The world outside Westminster had more influence over the contents of the last Budget, and the subsequent Finance Bill, than any legislation in the past.
Not merely influence, but input as well, thanks to a deliberate innovative policy pursued by the government after it swept to power. It is a policy which has brought dividends and will not be abandoned.
Until recently, if you were campaigning for tax relief or other provisions in the Budget, you bombarded the chancellor with letters, and battled to interest the media.
The chancellor of the day, his fellow ministers and Treasury officials, accepted this with good humour, but went into Budget purdah, sat back and took little notice.
Now, the new government has reversed that position. People outside, unaffected by the traditions of parliament, are being brought in and their voices heard. It has been a refreshing experience.
In the case of last March’s Budget, the process of public involvement and interaction between ministers and outsiders began as early as the previous November.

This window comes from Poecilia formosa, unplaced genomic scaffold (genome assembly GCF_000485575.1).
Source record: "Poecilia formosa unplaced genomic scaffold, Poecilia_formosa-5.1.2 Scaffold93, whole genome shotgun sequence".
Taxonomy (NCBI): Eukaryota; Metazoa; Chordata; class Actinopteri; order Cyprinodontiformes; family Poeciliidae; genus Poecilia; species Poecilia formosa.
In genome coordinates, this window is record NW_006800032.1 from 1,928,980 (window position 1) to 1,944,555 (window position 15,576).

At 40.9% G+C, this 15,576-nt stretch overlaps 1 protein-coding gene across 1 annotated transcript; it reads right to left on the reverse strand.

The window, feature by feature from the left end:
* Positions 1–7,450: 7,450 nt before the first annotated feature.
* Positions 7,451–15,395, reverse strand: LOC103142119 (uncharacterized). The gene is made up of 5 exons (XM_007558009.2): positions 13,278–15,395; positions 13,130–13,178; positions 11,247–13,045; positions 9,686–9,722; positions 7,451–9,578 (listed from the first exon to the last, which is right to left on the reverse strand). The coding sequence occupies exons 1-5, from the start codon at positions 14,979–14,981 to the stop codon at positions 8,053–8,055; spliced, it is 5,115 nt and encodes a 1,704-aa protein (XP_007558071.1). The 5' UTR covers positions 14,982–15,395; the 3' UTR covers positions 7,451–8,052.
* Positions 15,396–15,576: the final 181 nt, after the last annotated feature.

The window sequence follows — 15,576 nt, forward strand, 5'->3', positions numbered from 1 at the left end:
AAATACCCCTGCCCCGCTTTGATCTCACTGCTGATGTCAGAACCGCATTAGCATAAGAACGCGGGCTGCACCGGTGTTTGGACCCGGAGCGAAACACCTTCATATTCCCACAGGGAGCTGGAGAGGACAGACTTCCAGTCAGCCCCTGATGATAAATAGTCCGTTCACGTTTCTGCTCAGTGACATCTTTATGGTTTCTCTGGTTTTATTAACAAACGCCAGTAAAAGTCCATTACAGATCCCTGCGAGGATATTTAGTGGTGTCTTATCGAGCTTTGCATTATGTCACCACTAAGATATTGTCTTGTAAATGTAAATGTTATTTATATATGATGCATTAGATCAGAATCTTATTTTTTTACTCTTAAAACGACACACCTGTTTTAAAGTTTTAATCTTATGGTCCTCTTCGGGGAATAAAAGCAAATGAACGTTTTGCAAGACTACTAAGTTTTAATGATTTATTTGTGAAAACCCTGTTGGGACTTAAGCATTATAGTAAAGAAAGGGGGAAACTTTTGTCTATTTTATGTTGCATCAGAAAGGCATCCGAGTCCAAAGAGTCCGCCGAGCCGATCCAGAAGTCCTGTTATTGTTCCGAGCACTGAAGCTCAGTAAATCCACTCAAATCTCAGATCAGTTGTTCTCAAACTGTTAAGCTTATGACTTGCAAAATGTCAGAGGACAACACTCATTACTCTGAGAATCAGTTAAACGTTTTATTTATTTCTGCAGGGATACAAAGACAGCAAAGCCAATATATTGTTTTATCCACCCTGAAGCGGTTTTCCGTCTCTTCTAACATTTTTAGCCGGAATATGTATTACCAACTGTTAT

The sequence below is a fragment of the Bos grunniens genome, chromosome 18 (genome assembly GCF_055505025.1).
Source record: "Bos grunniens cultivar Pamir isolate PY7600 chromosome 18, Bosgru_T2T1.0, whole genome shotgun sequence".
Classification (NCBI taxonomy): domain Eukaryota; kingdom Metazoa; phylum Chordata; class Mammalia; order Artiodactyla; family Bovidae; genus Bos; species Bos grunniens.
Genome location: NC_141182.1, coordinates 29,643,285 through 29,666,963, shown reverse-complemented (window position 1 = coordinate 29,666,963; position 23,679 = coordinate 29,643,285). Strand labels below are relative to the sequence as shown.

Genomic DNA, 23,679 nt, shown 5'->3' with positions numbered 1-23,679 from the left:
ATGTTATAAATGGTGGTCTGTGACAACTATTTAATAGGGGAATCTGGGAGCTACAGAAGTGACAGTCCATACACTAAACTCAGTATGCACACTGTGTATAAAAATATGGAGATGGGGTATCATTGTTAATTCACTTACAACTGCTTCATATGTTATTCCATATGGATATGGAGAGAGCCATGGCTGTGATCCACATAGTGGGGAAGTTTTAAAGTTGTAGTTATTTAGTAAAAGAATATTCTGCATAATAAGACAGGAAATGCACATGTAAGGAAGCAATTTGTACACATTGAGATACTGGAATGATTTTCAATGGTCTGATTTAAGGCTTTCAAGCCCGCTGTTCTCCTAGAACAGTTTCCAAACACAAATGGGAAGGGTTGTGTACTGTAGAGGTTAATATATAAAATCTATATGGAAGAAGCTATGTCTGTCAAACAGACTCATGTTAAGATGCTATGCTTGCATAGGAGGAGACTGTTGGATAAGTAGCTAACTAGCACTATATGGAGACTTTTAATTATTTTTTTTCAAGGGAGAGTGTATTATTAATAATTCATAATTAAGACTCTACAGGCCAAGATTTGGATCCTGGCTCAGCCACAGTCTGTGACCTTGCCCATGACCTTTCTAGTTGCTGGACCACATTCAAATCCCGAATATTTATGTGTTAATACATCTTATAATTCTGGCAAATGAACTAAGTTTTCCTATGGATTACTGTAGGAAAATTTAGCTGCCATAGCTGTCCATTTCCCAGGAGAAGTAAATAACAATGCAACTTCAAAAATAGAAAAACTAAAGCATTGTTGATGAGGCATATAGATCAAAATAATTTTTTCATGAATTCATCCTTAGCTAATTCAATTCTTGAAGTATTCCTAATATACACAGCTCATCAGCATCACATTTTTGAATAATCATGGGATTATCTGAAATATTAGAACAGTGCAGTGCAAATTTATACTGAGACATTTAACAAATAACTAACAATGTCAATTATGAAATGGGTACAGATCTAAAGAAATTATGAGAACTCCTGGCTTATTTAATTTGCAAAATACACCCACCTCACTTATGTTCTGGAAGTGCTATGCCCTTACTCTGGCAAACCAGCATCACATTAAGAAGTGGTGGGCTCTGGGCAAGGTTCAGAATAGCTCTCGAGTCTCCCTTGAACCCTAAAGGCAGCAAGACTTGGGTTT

Consultation documents were issued. There were soundings on the climate-change levy, for instance. And ministers from the Treasury and other departments, attended seminars at which they heard concerns first-hand from business people, community organisations and others.
Pre-Budget reports – unheard of until recent years – were published, setting out a range of ideas on which outsiders were free, indeed encouraged, to comment.
Astonishingly, none of this happened before. It was, as economic secretary to the Treasury Patricia Hewitt observed, ‘a quantum leap’ in the way legislation is framed.
The scrutiny of pre-legislative raw material is spreading to other areas of government.
Even now, the Commons Public Administration Committee is sitting twice a week to consider the draft Freedom of Information Bill. Evidence is being taken from political journalists, consumer bodies, academics and pressure groups to make the measure more acceptable.
The jargon word for all this is ‘transparency’. What it means is, for the first time, politicians are allowing outsiders to get in on the act, to help frame legislation which appeals to everybody.
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